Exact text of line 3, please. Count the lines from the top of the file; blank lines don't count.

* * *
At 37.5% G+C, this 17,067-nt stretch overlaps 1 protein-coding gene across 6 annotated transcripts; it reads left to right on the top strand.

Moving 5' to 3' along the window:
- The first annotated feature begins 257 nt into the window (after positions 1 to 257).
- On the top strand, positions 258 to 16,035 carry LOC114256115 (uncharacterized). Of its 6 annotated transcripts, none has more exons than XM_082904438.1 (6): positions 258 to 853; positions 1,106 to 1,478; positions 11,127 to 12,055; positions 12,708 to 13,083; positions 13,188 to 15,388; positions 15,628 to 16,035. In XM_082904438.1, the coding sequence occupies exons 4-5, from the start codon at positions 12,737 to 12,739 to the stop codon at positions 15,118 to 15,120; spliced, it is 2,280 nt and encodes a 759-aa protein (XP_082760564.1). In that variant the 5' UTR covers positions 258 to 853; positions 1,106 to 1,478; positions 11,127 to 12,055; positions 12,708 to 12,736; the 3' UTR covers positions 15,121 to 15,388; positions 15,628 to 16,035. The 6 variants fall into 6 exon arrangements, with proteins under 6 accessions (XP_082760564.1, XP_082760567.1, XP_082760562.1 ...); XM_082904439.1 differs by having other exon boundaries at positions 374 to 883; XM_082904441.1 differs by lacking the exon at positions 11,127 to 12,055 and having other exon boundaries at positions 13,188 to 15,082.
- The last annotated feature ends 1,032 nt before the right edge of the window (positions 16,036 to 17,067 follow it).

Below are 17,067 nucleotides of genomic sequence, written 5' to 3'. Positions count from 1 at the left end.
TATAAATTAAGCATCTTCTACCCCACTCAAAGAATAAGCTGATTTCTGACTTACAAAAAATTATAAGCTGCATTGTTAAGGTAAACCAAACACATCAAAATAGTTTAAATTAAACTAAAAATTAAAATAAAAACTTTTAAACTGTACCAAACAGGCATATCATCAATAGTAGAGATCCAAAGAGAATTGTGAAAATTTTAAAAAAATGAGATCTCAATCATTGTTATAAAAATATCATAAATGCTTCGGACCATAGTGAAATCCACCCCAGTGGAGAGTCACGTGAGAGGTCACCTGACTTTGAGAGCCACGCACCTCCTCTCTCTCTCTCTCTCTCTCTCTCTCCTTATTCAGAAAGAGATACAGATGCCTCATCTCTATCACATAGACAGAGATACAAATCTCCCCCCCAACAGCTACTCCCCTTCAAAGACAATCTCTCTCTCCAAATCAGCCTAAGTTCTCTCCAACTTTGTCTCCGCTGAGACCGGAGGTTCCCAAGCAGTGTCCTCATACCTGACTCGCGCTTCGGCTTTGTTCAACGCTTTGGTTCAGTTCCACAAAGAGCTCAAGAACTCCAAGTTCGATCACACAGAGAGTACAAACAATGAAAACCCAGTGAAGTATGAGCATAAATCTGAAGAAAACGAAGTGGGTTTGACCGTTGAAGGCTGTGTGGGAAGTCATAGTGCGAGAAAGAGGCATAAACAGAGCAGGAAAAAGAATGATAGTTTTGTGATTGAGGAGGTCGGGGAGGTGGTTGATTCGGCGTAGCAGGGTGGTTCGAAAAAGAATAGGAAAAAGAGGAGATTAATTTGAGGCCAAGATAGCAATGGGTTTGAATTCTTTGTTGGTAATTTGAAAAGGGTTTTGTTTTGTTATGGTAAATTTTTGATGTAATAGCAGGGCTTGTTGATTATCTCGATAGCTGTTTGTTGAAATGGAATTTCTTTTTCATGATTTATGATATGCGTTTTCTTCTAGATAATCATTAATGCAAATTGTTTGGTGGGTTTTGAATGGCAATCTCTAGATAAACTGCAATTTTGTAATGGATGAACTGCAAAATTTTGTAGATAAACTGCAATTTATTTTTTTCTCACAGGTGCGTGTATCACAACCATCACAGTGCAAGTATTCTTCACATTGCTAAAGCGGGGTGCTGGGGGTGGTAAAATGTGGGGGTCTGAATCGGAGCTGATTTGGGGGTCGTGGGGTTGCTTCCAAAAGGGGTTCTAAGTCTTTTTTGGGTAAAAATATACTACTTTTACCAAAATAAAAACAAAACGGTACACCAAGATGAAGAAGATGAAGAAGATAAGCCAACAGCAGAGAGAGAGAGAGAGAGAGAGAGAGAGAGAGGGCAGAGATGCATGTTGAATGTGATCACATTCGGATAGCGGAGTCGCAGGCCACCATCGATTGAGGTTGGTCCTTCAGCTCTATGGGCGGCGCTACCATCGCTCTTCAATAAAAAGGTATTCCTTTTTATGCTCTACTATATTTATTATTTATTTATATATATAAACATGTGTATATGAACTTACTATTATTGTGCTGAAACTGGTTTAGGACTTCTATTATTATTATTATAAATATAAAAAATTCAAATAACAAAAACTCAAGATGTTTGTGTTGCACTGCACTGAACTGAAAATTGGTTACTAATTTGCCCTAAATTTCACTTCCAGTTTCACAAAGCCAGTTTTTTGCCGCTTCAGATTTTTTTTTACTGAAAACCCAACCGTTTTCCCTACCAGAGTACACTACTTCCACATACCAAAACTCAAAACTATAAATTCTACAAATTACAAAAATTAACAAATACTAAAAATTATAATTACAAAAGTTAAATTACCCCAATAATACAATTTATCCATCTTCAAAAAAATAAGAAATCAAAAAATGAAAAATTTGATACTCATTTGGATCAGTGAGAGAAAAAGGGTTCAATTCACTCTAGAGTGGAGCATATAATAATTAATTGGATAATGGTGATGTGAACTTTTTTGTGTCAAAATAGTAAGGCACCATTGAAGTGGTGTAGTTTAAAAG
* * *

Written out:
- The first annotated feature begins 257 nt into the window (after positions 1 to 257).